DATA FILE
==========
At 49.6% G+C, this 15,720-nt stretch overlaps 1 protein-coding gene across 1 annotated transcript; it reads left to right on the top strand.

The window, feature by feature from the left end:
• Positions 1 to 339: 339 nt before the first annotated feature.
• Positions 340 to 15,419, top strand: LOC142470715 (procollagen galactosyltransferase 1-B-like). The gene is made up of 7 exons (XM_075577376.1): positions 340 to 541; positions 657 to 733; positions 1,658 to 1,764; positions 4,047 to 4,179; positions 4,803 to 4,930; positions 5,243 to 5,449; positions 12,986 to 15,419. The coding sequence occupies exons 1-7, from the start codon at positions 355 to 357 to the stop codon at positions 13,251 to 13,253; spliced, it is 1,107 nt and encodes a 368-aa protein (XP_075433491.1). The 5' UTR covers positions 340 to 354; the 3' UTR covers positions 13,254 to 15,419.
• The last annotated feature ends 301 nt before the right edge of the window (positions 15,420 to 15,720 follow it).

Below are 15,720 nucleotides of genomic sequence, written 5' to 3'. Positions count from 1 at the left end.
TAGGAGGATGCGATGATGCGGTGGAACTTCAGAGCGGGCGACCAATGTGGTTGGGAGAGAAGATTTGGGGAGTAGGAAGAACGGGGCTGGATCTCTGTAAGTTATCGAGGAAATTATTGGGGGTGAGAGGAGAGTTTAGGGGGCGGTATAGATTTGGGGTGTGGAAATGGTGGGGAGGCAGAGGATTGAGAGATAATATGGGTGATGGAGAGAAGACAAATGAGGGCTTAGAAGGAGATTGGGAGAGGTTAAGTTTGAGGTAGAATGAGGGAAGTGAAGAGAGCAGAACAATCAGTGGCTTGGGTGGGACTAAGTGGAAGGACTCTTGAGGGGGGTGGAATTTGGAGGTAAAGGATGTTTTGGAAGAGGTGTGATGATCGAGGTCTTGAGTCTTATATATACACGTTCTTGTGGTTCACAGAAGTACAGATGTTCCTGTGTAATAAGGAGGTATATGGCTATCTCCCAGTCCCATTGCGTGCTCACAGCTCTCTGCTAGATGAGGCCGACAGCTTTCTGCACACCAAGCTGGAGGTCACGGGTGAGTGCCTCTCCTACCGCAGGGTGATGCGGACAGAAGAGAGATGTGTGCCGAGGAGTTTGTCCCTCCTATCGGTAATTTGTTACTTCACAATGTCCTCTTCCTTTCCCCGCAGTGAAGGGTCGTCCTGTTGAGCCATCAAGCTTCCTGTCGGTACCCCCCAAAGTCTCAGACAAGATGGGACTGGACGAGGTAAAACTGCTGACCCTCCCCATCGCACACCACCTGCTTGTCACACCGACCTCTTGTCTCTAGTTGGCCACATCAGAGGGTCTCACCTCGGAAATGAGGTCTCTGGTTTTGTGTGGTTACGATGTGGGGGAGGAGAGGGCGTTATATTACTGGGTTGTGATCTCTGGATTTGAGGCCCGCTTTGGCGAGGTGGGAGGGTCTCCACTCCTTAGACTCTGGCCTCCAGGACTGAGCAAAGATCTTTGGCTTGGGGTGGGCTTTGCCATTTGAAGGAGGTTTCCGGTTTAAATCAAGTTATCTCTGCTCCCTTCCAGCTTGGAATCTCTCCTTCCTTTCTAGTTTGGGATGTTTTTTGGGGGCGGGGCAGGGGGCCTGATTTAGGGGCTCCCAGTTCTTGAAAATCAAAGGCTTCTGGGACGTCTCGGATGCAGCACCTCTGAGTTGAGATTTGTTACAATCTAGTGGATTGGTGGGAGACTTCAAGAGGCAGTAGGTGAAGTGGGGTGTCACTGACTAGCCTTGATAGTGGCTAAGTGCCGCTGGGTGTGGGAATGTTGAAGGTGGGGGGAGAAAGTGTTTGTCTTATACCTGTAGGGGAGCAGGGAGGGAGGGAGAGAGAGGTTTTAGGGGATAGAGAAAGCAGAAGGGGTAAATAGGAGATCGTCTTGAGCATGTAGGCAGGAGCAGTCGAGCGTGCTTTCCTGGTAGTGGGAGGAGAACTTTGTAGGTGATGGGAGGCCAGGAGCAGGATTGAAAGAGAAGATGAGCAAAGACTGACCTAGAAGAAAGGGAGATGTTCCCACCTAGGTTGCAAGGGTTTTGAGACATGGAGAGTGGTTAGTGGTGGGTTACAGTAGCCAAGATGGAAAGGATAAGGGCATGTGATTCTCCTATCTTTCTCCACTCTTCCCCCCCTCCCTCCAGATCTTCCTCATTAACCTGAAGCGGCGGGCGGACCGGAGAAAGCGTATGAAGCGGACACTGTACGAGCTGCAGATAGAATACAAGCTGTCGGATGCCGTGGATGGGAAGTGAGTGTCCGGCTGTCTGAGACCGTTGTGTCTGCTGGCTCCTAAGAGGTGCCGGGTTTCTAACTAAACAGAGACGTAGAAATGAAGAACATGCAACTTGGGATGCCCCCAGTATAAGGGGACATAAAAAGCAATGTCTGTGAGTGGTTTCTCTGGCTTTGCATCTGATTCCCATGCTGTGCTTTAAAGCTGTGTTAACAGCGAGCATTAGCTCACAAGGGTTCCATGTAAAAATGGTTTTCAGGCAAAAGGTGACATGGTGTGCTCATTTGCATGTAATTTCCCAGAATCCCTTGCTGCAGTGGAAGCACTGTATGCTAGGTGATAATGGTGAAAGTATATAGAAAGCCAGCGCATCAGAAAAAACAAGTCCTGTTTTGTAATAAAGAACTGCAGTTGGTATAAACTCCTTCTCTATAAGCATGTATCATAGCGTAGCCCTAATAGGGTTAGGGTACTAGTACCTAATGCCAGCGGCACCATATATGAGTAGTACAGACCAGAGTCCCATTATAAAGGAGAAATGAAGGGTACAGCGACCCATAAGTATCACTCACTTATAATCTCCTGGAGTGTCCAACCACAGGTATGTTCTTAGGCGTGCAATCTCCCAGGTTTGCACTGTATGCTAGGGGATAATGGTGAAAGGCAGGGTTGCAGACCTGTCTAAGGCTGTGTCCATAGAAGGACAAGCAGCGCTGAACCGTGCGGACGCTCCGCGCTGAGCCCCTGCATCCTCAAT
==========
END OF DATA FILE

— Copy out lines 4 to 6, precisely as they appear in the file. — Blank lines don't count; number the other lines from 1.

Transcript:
• Positions 340 to 15,419, top strand: LOC142470715 (procollagen galactosyltransferase 1-B-like). The gene is made up of 7 exons (XM_075577376.1): positions 340 to 541; positions 657 to 733; positions 1,658 to 1,764; positions 4,047 to 4,179; positions 4,803 to 4,930; positions 5,243 to 5,449; positions 12,986 to 15,419. The coding sequence occupies exons 1-7, from the start codon at positions 355 to 357 to the stop codon at positions 13,251 to 13,253; spliced, it is 1,107 nt and encodes a 368-aa protein (XP_075433491.1). The 5' UTR covers positions 340 to 354; the 3' UTR covers positions 13,254 to 15,419.
• The last annotated feature ends 301 nt before the right edge of the window (positions 15,420 to 15,720 follow it).

Below are 15,720 nucleotides of genomic sequence, written 5' to 3'. Positions count from 1 at the left end.